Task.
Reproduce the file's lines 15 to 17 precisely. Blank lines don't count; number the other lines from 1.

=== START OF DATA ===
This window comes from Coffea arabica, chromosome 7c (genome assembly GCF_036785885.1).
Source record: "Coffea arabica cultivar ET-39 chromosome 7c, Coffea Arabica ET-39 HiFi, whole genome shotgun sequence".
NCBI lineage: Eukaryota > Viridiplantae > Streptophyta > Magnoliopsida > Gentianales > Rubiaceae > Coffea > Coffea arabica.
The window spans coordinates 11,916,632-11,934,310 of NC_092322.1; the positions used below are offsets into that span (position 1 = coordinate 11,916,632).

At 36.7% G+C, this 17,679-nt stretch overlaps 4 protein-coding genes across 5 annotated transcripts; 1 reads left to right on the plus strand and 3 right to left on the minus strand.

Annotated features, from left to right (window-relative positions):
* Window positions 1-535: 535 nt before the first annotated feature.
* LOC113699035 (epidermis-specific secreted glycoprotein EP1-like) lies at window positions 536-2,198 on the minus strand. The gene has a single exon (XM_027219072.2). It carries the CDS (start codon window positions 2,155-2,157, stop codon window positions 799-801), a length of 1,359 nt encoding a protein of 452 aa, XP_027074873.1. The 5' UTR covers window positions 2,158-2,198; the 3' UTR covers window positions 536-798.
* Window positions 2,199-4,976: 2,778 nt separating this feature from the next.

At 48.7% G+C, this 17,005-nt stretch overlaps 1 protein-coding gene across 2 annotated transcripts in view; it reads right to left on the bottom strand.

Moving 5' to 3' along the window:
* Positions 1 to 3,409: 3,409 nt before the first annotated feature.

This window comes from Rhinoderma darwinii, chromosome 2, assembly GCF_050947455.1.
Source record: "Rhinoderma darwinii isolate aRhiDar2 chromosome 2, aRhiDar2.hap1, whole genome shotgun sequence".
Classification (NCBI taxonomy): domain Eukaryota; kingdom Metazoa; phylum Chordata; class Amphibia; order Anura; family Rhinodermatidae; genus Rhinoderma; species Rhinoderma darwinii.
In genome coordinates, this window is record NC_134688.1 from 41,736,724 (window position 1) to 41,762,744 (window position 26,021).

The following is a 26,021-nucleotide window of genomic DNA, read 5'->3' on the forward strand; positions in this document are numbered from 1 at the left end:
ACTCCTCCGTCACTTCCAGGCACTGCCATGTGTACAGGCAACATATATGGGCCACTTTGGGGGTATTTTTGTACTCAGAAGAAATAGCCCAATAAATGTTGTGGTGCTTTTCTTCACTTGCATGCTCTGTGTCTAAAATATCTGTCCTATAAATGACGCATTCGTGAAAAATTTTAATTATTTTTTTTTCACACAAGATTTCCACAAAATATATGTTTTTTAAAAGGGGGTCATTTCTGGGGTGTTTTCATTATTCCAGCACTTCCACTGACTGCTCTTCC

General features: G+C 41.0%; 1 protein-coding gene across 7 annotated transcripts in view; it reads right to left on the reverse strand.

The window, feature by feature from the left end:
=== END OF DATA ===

Classification (NCBI taxonomy): domain Eukaryota; kingdom Metazoa; phylum Chordata; class Amphibia; order Anura; family Rhinodermatidae; genus Rhinoderma; species Rhinoderma darwinii.
In genome coordinates, this window is record NC_134688.1 from 41,736,724 (window position 1) to 41,762,744 (window position 26,021).

The following is a 26,021-nucleotide window of genomic DNA, read 5'->3' on the forward strand; positions in this document are numbered from 1 at the left end: